“We have an obligation to do everything we can not just to protect [the LGBTQ+ community], but to use our voices to stand up and support them and to make sure that the rest of our community sees that that’s what their government is doing,” Chairman Jeff McKay said. “Regardless of what’s happening in Richmond, we will always stand up and fight to protect every single person in this county.”

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Justice High School students walked out on Monday in support of Palestinians (courtesy Justice High School Muslim Student Association)

Students at schools across Fairfax County have or are planning to walk out this week in a show of solidarity with Palestinians suffering in the latest war between Israel and Hamas, the militant group that governs the Gaza Strip.

Dubbed a “Humanitarian Walkout Week,” the demonstrations began last Friday (Oct. 20) at Annandale High School and continued on Monday (Oct. 23) at Justice High School in Lake Barcroft. Organizers at Oakton High School reported that at least 200 students participated in their walkout yesterday (Tuesday).

Additional walkouts are expected at Edison and Mount Vernon high schools today, Woodson and Falls Church high schools tomorrow (Thursday), and McLean and Lake Braddock high schools on Friday (Oct. 27).

The walkouts are being organized by each school’s Muslim Student Association, though not all participants are members of those clubs.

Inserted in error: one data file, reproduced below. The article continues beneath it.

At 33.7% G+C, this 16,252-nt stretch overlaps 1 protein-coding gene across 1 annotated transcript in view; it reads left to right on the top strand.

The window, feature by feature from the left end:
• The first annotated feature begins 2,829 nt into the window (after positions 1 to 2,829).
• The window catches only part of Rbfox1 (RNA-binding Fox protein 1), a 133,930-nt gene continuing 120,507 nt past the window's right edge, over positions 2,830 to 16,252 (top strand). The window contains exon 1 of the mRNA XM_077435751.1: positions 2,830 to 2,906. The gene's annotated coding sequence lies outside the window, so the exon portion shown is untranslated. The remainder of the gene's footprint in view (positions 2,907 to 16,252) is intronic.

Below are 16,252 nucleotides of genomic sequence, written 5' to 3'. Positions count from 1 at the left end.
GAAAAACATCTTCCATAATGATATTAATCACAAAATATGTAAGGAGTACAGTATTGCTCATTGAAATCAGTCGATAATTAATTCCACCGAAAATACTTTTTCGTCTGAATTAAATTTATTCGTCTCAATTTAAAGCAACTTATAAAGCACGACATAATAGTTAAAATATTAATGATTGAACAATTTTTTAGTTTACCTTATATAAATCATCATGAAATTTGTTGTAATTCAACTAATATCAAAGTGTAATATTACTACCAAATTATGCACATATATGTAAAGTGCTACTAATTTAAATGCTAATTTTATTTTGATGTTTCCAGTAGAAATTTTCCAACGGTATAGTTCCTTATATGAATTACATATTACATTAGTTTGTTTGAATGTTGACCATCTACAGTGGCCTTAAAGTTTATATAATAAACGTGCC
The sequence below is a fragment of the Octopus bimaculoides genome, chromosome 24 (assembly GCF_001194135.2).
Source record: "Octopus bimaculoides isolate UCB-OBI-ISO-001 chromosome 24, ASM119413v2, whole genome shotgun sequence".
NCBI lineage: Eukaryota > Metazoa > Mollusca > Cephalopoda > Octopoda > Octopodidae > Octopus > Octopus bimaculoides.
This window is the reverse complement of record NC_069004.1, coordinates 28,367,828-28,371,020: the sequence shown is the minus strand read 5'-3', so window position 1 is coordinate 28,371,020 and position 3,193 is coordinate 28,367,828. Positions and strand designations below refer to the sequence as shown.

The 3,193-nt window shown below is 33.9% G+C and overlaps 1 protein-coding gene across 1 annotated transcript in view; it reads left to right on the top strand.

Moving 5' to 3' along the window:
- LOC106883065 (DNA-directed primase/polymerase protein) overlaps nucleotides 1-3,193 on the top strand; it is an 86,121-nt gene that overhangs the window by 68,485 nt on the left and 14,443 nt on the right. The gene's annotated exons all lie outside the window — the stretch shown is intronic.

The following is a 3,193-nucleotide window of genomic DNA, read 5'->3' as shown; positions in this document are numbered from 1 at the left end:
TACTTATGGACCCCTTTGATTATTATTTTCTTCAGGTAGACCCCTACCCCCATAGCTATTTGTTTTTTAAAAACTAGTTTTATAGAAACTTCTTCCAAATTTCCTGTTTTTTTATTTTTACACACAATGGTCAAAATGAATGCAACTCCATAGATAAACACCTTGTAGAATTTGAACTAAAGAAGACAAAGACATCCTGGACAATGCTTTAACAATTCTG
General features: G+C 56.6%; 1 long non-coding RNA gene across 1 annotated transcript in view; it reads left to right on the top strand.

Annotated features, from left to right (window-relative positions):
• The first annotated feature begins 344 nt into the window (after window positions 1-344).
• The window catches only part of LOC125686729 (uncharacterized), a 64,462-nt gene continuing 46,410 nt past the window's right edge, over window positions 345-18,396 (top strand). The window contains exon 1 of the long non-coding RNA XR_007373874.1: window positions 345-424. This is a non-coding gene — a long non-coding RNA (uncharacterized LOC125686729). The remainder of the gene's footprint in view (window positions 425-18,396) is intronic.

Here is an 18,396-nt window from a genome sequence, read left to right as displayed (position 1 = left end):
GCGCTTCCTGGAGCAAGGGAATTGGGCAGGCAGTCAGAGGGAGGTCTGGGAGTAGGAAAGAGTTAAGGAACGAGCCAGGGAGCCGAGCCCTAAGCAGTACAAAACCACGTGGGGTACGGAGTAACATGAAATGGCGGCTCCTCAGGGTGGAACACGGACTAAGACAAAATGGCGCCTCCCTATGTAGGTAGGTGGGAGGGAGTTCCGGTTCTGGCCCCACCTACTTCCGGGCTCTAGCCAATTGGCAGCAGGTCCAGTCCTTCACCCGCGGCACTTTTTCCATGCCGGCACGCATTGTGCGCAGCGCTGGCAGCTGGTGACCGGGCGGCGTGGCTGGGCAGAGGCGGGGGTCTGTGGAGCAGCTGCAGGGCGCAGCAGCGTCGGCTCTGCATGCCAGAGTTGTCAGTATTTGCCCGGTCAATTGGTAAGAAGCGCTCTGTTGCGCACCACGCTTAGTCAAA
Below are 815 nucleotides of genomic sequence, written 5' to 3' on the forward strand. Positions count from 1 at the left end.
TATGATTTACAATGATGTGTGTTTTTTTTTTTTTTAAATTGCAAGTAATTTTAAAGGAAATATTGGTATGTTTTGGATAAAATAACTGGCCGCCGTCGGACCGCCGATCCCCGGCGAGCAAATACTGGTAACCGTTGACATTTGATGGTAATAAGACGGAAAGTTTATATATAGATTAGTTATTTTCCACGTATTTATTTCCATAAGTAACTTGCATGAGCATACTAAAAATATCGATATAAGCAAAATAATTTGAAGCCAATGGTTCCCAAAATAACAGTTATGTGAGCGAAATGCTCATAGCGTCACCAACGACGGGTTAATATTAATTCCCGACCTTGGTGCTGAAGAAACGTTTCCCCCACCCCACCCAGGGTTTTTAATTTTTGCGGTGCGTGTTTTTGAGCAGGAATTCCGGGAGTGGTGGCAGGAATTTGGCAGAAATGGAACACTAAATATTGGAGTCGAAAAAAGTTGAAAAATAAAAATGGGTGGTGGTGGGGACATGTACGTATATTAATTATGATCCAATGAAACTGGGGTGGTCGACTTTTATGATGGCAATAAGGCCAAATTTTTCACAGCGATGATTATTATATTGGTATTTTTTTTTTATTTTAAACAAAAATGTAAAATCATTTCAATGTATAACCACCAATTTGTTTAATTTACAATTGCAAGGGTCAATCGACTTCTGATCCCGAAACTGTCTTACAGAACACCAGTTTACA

In a press release, the students said they want an end to the bombing that Israel has unleashed on Gaza in response to the Oct. 7 attack by Hamas, which killed an estimated 1,400 people and took over 200 people hostage, including the relatives of a Fairfax County native.

They also called for an end to Israel’s 16-year blockade of Gaza and an end to its occupation of the Palestinian territories of Gaza and the West Bank.

“We’ve been fighting with this for decades, and we’re scared into silence every time, but this time, we’re not going to be silent,” a student at the Justice High School rally said. “We will continue to speak up against the genocide and the ethnic cleansing that’s currently happening in Palestine. We will not stop until Palestine is free.”

Another student encouraged other attendees to “come together to come together to advocate for a peaceful resolution to the crisis in Palestine.”

“It is about recognizing that every life is precious and that peace is not a dream, but an achievable reality,” she said.

Supported by funding and supplies from the U.S., the Israeli military has unleashed hundreds of airstrikes on Gaza since the Oct. 7 attack. More than 5,000 people have been killed, the Gaza Ministry of Health has said, and over 1.4 million people have fled their homes, according to news reports.

The U.S. government has expressed continued support for Israel, its longtime ally, and resisted calls for it to back a ceasefire, including from the United Nations, some Congressional representatives and staffers, and Jewish activists.

U.S. officials have been involved in Israel’s hostage negotiations with Hamas, and in a visit to Tel Aviv last week, President Joe Biden urged Israel to allow humanitarian aid into Gaza, which was cut off from food, water, electricity, medical supplies and other necessities. A handful of trucks with aid were permitted this past weekend for the first time since Israel’s siege began, though the U.N. agency working with Palestinian refugees says the situation remains dire, particularly with fuel running out.